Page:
Compared to both “low-fat” and “low-carb”, terms which are commonly used in the health industry, a low-protein diet is not only uncommon but something we will probably not consider. Simply because protein is important for the body. It ensures that everything in your body works optimally — protein creates enzymes, build and repair tissues, muscles, skin, bone, cartilage, etc.
However, as we age, the sources we get our protein from should change. The fact of the matter is that most moving creatures that end up on our plate is protein — animal protein which contains the amino acids we need.
Unfortunately, animal protein is also high in saturated fat and that can lead to heart disease. Seniors will also find it more difficult to digest meat because their gut function is more sluggish.
So how can seniors consume protein without all these hassle?
By switching to protein that’s derived from plants. There’s a common misconception that meat contains more protein than vegetables. In fact, the opposite holds true.
A cup of broccoli contains more protein than an equivalent serving of meat. This applies to many other vegetables too. Let’s not forget that the stamina of a camel, the strength of an elephant, and the beauty of a horse are all sustained on a vegetarian diet. If it’s good for them, it’s good for us.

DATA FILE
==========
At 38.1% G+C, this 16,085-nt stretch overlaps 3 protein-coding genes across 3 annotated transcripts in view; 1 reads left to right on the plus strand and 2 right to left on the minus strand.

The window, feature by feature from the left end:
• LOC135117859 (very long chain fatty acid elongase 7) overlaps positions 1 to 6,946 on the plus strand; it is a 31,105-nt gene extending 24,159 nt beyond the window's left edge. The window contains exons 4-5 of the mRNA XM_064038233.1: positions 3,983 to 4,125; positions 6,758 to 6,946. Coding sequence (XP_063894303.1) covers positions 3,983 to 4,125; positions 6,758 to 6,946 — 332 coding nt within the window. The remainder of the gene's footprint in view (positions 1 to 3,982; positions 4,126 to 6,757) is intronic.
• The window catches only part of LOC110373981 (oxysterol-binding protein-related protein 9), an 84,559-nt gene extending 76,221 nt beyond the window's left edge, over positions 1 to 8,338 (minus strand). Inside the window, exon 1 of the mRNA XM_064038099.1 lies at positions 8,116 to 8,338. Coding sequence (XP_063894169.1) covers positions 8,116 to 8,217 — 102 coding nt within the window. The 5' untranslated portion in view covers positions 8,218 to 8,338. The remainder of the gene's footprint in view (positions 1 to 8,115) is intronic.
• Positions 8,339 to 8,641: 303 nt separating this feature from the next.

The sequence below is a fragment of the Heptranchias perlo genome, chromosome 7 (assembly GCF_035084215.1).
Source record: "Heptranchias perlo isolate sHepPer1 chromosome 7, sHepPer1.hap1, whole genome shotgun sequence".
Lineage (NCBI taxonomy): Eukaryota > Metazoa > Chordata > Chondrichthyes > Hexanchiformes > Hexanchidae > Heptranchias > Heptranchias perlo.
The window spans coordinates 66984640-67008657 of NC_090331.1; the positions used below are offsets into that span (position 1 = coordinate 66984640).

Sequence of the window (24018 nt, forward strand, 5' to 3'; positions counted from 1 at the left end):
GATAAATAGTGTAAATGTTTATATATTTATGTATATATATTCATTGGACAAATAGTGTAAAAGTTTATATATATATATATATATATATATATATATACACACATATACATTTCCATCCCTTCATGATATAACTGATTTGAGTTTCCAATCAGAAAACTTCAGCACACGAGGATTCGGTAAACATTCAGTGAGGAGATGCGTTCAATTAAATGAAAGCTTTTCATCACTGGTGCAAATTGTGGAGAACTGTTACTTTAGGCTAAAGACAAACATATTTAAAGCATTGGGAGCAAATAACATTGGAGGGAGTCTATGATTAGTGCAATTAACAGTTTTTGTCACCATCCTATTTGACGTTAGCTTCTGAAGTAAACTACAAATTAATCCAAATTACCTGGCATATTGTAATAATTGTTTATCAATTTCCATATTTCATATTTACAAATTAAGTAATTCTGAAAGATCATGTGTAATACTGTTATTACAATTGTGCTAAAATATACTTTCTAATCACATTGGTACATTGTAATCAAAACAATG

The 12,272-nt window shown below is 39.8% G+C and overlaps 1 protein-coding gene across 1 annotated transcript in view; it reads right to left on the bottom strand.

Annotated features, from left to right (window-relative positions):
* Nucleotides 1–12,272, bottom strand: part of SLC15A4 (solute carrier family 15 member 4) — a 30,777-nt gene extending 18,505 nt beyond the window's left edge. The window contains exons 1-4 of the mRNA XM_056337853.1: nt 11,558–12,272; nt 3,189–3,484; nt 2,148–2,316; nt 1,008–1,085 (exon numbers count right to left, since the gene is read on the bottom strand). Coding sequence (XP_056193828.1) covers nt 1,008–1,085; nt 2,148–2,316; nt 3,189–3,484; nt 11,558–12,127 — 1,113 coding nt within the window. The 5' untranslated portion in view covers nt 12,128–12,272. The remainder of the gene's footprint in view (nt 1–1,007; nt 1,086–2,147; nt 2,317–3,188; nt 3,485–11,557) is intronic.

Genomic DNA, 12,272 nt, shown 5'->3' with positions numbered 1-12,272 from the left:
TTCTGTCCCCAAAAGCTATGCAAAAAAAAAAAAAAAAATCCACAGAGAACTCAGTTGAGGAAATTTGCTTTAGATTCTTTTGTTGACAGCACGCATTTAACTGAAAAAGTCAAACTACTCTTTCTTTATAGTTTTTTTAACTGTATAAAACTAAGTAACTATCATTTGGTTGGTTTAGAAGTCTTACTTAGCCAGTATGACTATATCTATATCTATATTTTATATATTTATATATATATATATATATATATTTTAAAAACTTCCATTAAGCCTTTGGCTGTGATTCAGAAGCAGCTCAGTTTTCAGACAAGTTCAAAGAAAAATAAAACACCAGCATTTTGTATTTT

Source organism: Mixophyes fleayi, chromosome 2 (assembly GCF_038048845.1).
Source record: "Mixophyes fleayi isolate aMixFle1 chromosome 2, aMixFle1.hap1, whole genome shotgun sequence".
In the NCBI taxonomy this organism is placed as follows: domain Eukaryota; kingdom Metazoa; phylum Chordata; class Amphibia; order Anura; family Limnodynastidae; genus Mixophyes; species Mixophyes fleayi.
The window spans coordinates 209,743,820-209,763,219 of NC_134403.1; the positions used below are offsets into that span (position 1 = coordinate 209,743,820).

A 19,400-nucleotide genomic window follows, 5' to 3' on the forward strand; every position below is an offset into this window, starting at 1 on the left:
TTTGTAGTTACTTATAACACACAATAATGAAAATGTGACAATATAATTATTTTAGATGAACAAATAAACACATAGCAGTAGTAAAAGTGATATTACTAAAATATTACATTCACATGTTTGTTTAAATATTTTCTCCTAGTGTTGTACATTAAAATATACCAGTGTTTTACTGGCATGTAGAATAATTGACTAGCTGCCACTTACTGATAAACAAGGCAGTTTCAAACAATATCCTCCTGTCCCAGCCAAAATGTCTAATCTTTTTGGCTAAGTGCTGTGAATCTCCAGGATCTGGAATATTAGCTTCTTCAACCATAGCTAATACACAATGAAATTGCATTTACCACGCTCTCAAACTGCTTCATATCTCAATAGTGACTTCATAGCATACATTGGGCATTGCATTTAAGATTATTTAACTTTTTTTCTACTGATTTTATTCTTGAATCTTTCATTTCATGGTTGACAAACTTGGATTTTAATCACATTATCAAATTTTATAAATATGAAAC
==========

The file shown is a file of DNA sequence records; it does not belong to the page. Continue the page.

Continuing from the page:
Now, you may be asking what type of vegetable should you consume to get that proper serving?
The first thing you need to know is that when you are getting your protein from plants, you need a wide variety to get all the different types of proteins your body requires.
Nuts are rich in protein, monounsaturated fat, calcium, magnesium, fiber, iron, zinc, selenium and even omega-3 fatty acids. What you need is a good mix of nuts. Here are some excellent nuts that you can consume: Almonds, walnuts, hazelnuts, cashews, Brazil nuts, pecans, pistachios and pine nuts. As long as you’re eating these, you will have a lot of protein, vitamins and nutrients in your diet.
Seeds are great for your health too. Sunflower, pumpkin, flax and sesame seeds are rich in protein and other vitamins.
Vegetables are excellent sources of protein. Here are a few good ones: Artichokes, broccoli, Brussel sprouts, kale, mushrooms, peas, spinach and many other vegetables are rich in phyto-nutrients that will help to ward off diseases.
If you dislike the taste of some vegetables, you can always juice them with some fruits so that the taste is masked. It’s much easier to gulp down a smoothie rather than chew on veggies you dislike.
At the end of the day, what really matters is that you get a wide variety of these nutritious foods in your diet. While meat is rich in protein, you are better off sticking to the foods mentioned as they contain less saturated-fat.